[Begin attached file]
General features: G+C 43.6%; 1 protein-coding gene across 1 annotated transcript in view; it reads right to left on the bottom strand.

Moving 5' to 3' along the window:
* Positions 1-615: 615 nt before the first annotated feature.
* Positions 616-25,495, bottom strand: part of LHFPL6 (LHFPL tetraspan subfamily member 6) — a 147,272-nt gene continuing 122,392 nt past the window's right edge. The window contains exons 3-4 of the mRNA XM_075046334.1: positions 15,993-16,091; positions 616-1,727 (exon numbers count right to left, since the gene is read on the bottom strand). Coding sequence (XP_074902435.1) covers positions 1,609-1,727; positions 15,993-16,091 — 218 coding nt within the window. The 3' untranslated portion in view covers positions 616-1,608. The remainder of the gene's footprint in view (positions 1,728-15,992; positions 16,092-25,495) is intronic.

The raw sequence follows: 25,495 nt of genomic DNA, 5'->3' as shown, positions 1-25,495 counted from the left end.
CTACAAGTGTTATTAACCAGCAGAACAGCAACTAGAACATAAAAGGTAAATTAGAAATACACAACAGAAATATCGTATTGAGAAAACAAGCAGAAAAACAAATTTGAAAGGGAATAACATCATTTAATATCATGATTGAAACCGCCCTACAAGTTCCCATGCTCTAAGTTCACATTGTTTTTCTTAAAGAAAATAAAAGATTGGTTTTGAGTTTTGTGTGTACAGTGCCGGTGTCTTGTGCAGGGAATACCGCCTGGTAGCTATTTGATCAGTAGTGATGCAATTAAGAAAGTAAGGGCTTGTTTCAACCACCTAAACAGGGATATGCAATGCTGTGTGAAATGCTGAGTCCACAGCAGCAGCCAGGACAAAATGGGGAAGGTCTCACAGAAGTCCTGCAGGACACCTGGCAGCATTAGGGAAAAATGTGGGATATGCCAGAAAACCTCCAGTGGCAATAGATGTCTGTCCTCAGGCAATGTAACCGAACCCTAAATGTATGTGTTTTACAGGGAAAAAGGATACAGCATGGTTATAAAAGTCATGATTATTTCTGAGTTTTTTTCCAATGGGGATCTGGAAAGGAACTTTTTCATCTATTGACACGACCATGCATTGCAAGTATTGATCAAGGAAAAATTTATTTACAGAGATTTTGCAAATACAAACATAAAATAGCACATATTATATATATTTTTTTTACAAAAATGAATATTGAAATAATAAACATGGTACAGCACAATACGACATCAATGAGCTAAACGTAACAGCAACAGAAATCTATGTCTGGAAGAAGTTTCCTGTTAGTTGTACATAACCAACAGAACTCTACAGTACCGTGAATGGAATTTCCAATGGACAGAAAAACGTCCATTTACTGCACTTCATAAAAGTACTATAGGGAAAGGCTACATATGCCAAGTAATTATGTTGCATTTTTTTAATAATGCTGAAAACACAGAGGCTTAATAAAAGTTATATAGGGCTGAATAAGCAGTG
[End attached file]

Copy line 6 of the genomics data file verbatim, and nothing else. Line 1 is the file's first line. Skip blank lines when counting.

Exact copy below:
CTACAAGTGTTATTAACCAGCAGAACAGCAACTAGAACATAAAAGGTAAATTAGAAATACACAACAGAAATATCGTATTGAGAAAACAAGCAGAAAAACAAATTTGAAAGGGAATAACATCATTTAATATCATGATTGAAACCGCCCTACAAGTTCCCATGCTCTAAGTTCACATTGTTTTTCTTAAAGAAAATAAAAGATTGGTTTTGAGTTTTGTGTGTACAGTGCCGGTGTCTTGTGCAGGGAATACCGCCTGGTAGCTATTTGATCAGTAGTGATGCAATTAAGAAAGTAAGGGCTTGTTTCAACCACCTAAACAGGGATATGCAATGCTGTGTGAAATGCTGAGTCCACAGCAGCAGCCAGGACAAAATGGGGAAGGTCTCACAGAAGTCCTGCAGGACACCTGGCAGCATTAGGGAAAAATGTGGGATATGCCAGAAAACCTCCAGTGGCAATAGATGTCTGTCCTCAGGCAATGTAACCGAACCCTAAATGTATGTGTTTTACAGGGAAAAAGGATACAGCATGGTTATAAAAGTCATGATTATTTCTGAGTTTTTTTCCAATGGGGATCTGGAAAGGAACTTTTTCATCTATTGACACGACCATGCATTGCAAGTATTGATCAAGGAAAAATTTATTTACAGAGATTTTGCAAATACAAACATAAAATAGCACATATTATATATATTTTTTTTACAAAAATGAATATTGAAATAATAAACATGGTACAGCACAATACGACATCAATGAGCTAAACGTAACAGCAACAGAAATCTATGTCTGGAAGAAGTTTCCTGTTAGTTGTACATAACCAACAGAACTCTACAGTACCGTGAATGGAATTTCCAATGGACAGAAAAACGTCCATTTACTGCACTTCATAAAAGTACTATAGGGAAAGGCTACATATGCCAAGTAATTATGTTGCATTTTTTTAATAATGCTGAAAACACAGAGGCTTAATAAAAGTTATATAGGGCTGAATAAGCAGTG